Current jGRASP releases are version 2.0.2_02 (July 1, 2016) and 2.0.3 Alpha 28 (June 28, 2016).
If you haven't used the viewer canvas for Java, you will find this video useful: viewer canvas.

About jGRASP

jGRASP is a lightweight development environment, created specifically to provide automatic generation of software visualizations to improve the comprehensibility of software. jGRASP is implemented in Java, and runs on all platforms with a Java Virtual Machine (Java version 1.5 or higher). jGRASP produces Control Structure Diagrams (CSDs) for Java, C, C++, Objective-C, Python, Ada, and VHDL; Complexity Profile Graphs (CPGs) for Java and Ada; UML class diagrams for Java; and has dynamic object viewers and a viewer canvas that work in conjunction with an integrated debugger and workbench for Java. The viewers include a data structure identifier mechanism which recognizes objects that represent traditional data structures such as stacks, queues, linked lists, binary trees, and hash tables, and then displays them in an intuitive textbook-like presentation view.

jGRASP is developed by the Department of Computer Science and Software Engineering in the Samuel Ginn College of Engineering at Auburn University.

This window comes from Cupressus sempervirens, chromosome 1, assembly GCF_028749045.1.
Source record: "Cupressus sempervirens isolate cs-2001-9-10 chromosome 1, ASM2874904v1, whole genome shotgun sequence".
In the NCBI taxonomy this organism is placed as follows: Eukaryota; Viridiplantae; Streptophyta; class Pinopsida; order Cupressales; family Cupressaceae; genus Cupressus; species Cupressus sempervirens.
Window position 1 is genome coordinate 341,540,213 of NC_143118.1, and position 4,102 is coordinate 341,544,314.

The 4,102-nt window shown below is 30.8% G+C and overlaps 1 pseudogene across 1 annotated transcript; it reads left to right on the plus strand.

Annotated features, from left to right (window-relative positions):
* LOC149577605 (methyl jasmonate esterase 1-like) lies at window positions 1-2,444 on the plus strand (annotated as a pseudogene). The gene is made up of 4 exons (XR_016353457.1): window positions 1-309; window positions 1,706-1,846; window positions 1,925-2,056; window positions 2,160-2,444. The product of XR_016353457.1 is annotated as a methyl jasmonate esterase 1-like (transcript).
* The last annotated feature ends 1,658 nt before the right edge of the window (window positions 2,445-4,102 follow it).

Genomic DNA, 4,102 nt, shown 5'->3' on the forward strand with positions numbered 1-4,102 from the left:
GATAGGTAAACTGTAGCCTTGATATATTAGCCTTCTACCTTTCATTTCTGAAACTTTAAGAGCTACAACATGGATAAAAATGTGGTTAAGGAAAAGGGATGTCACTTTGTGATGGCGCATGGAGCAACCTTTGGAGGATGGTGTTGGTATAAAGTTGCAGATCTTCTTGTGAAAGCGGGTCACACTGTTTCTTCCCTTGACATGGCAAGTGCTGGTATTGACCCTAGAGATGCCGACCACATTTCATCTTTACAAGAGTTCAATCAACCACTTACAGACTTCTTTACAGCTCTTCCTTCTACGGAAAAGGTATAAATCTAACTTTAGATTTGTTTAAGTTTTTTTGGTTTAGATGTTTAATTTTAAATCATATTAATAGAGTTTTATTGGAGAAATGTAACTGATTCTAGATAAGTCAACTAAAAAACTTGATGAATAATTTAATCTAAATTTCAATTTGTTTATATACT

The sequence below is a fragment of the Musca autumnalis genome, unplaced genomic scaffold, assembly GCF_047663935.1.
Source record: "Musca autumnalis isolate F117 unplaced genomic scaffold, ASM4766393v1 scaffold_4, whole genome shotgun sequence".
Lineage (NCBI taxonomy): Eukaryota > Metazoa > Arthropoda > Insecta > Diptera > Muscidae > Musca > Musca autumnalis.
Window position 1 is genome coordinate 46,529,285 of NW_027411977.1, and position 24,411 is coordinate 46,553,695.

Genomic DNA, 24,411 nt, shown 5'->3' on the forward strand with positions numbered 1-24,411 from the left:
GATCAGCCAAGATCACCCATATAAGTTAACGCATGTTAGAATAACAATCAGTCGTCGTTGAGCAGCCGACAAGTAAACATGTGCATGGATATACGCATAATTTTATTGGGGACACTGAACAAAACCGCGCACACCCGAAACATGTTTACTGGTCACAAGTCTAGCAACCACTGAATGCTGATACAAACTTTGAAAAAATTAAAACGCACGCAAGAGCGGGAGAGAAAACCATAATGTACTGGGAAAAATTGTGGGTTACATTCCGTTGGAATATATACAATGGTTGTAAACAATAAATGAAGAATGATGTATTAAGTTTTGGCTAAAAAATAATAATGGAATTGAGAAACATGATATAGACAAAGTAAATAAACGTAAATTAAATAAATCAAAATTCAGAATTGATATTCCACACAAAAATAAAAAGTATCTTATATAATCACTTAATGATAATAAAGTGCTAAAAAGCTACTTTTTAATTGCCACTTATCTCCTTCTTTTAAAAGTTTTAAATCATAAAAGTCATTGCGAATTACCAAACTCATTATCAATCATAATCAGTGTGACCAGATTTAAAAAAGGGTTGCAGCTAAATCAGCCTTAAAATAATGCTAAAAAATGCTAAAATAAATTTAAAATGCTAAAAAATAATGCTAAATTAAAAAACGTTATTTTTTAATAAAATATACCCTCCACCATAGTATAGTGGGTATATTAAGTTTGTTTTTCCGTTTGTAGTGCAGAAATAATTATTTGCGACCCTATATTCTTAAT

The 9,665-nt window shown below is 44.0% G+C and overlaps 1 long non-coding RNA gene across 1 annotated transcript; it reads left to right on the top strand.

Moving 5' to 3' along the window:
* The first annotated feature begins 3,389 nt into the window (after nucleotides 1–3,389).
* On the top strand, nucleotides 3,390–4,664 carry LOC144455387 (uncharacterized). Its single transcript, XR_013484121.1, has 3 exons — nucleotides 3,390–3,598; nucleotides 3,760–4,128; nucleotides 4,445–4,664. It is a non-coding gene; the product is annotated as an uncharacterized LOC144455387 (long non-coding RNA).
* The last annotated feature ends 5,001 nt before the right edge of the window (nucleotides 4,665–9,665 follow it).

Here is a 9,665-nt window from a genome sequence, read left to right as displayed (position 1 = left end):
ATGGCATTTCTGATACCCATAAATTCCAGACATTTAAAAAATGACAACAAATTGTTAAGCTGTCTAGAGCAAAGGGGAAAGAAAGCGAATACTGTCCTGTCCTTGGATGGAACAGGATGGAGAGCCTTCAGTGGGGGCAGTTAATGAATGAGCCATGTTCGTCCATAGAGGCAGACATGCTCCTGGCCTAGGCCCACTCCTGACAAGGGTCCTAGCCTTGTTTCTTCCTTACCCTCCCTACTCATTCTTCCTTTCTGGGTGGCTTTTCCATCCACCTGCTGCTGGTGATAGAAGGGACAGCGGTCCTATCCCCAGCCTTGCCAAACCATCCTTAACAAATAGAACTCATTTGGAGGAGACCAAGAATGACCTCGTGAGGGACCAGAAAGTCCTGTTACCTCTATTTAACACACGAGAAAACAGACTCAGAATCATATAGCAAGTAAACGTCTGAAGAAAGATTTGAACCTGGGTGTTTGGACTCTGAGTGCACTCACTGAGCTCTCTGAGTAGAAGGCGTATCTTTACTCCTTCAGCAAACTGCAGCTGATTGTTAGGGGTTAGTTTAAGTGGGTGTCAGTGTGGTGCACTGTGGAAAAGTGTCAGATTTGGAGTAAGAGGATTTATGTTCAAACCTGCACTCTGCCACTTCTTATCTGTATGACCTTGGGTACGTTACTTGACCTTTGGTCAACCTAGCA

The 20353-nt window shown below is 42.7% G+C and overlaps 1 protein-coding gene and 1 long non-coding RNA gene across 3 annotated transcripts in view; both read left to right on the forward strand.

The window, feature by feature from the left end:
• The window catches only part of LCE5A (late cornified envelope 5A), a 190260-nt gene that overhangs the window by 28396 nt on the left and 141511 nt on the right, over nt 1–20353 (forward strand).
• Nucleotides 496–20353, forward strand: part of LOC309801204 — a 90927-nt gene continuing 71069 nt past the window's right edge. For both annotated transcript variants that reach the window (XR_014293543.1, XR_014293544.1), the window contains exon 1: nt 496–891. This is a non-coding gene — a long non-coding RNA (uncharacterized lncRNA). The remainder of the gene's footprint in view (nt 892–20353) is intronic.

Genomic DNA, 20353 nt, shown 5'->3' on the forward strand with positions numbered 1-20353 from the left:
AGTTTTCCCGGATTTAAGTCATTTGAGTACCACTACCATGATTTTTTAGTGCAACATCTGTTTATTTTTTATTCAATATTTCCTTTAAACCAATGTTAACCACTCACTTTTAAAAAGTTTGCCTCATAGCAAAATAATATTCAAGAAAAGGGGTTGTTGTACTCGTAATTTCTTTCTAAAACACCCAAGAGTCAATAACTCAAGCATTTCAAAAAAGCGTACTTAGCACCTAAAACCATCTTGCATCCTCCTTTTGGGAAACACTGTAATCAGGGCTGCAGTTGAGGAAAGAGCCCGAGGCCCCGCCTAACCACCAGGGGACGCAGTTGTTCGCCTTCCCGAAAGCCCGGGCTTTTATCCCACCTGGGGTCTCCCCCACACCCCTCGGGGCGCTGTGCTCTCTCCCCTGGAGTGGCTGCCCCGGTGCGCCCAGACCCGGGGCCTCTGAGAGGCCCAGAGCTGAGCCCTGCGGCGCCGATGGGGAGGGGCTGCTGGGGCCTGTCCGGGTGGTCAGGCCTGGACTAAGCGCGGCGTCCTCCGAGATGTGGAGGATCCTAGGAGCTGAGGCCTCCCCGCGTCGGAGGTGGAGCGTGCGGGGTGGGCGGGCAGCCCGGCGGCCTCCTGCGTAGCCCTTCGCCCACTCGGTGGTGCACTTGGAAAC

New Releases

Version 2.0.3 supports pinch-zoom and Ctrl (or Cmd) scroll wheel zoom.

Multiple editing window tab panes (or virtual desktops, if you use them that way) are available in version 2.0.3. Currently, when jGRASP is restarted all windows will end up in one tab pane (or virtual desktop). This will be fixed in future releases.

Accessibiliy has been greatly improved in version 2.0.3. Most UI components now have useful accessible names. Work on this is continuing. Keyboard (tab) navigation will also be improved in the near future as a part of this work.


Note on Tutorials

We are in the process of updating the tutorials for jGRASP 2.0. The four updated tutorials that are available now cover most of the new features.


Acknowledgments

The development of jGRASP has been supported by a research grant from the National Science Foundation.

The development of previous versions of GRASP was supported by research grants from NASA Marshall Space Flight Center, the Department of Defense Advanced Research Projects Agency (ARPA), and the Defense Information Systems Agency (DISA).